Sunday, July 20, 2014

The Worst. Week. Ever.™ Part 2: The Crumbling

Let's see. Where were we?

Ah yes. Day 2 (Tuesday, July 15, 2014): Dark Tuesday

This blog woke up expecting to see Peter Kobelt avenging his straight-set semifinal defeat to Wishaya Trongcharoenchaikul (to be honest, I just love typing his name. I've always had a huge soft spot for Thai players and their often extraordinary names) at Hong Kong F1 the prior week.  Kobelt was up 61 42 and at deuce on the Thai's serve when we finally dozed off. And then we saw the score, in orange and black: Winner: Wishaya Trongcharoenchaikul (THA) 16 76(4) 76(4).  It had been such fun following Kobelt's post-The Ohio State University career as he excelled in three Israeli Futures, and got to the semis of HGK 1 - going 17-4 in his first four tournaments as a professional. (He and fellow Buckeye Devin McCarthy went 15-1 in doubles in those tournaments.) It was a wild ride and seeing that result was a bit aback-taking. 

And portentous.

Next up was Jason Jung in his first round match in Granby, Quebec, facing high-energy Steven Diez. But, first, I want to clarify that I'm not one to traffick in signs or jinxes or anything like that. When I say "portentous" I mean in more of a literary sense: foreshadowing more than actually connected events.  American men weren't cursed this week, they just had a number of gutting losses, quite a few from a set up. Anyway, Jason has been undergoing some tough times lately, which you can read about in his highly recommended blog. Yet he's been hanging around #300 and should end this week not too far from his career high of #288, thanks to his tidy 62 64 win on Tuesday. So that was nice. Check it out here:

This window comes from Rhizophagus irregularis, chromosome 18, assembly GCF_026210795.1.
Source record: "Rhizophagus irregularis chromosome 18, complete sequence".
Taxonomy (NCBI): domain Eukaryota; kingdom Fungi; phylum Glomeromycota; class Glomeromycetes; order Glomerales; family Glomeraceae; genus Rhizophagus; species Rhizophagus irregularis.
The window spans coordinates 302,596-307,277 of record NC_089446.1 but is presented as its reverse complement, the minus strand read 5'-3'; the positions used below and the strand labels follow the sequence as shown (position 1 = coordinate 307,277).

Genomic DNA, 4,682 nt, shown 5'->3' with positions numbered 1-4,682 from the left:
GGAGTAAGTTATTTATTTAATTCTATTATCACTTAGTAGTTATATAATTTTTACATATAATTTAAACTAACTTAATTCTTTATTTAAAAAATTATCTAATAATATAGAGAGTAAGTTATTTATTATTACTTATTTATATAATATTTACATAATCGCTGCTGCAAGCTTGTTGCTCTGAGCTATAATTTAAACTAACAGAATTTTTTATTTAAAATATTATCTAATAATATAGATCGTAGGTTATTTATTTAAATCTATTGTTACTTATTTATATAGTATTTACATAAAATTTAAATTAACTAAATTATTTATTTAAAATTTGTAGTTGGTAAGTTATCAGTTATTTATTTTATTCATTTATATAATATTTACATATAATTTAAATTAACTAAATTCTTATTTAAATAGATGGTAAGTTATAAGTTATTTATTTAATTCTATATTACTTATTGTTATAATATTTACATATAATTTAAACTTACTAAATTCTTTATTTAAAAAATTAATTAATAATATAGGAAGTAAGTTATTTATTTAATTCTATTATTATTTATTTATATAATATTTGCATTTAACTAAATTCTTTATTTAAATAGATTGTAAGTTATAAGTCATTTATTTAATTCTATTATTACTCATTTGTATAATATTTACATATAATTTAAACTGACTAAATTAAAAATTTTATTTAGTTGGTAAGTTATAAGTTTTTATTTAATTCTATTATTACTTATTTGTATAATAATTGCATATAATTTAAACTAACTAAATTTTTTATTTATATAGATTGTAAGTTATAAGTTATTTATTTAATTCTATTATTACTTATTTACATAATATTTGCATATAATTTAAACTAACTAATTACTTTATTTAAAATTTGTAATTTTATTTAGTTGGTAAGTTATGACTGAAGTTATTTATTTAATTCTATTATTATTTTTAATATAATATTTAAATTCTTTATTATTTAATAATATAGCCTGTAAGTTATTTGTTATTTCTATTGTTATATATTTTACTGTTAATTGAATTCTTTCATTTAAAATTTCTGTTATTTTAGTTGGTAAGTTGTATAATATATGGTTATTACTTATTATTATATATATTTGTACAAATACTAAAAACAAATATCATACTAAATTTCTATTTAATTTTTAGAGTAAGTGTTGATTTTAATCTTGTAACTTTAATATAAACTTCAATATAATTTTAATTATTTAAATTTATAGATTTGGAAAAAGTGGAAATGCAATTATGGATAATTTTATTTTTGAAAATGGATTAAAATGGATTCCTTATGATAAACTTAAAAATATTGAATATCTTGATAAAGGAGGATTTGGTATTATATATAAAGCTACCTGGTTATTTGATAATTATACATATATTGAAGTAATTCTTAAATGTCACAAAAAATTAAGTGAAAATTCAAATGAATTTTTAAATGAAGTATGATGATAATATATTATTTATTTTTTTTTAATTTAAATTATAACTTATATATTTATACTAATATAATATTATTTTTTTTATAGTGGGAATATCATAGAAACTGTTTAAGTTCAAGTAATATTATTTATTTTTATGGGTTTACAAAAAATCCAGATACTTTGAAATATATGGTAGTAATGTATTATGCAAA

Next door to that match, Eric Quigley (UK) got a straight-set win against Michael Shabaz (UVA). The two fellow former NCAAers are separated by 17 months and a mere 3 ranking points but on Tuesday Quigley got the upper hand, losing only 6 games. I don't usually have too much of a rooting interest when one American plays another, but was happy for Eric, who may have the higher ceiling. Shabaz is the only one I've seen play in person, last fall in Champaign, and his inconsistency is what stood out to me. Thing is, consistency is in my opinion the biggest element separating the different levels of tennis players. It's why you OCDers do better than us ADDers. Anyway, not part of The Crumbling.

The true The Crumbling started in Binghamton with Jarmere Jenkins. Jarmere (yes, another favorite of this blog) just finished his first year as a pro after a sterling career at UVA. He's risen to the mid-200s with some good Futures results and a few challengers quarters and semis. But clearly his confidence is down right now, and it doesn't feel like he's matching his intensity from last year. Tough to tell if it's The Grind or something else. In any case, he lost his first-round match 63 62 to Daniel Cox (GBR), someone who will match or exceed anyone's intensity as we shall see later in the week.

Then Thanasi Kokkinakis (AUS) beat Raymond Sarmiento (USC) which surprised nobody but perhaps made a few American hearts yearn: where's our Big Kokk? (See also: where's our Kyrgios? See also: where's our Zverev? See also: where's our Noah Rubin? Wait, scratch that last one.) And Takanyi Garanganga (ZIM) beat NCAA champ Marcos Giron. The African diaspora in tennis is an interesting phenomenon, with a lot of children of sub-Saharan African immigrants achieving more or holding far more promise than those representing the continent (Tsonga, Ymer, and Francis Tiafoe spring to mind immediately). In any case, it's nice to see the Zimbabwean moving higher and higher, I just wish it weren't based on beating my guys <insert sobbing emoticon>. Giron won the first set, by the way. Bookmark that tidbit.

To nobody's surprise, Sergiy Stakhovsky (UKR) handled Chicago's Evan King, well, handily.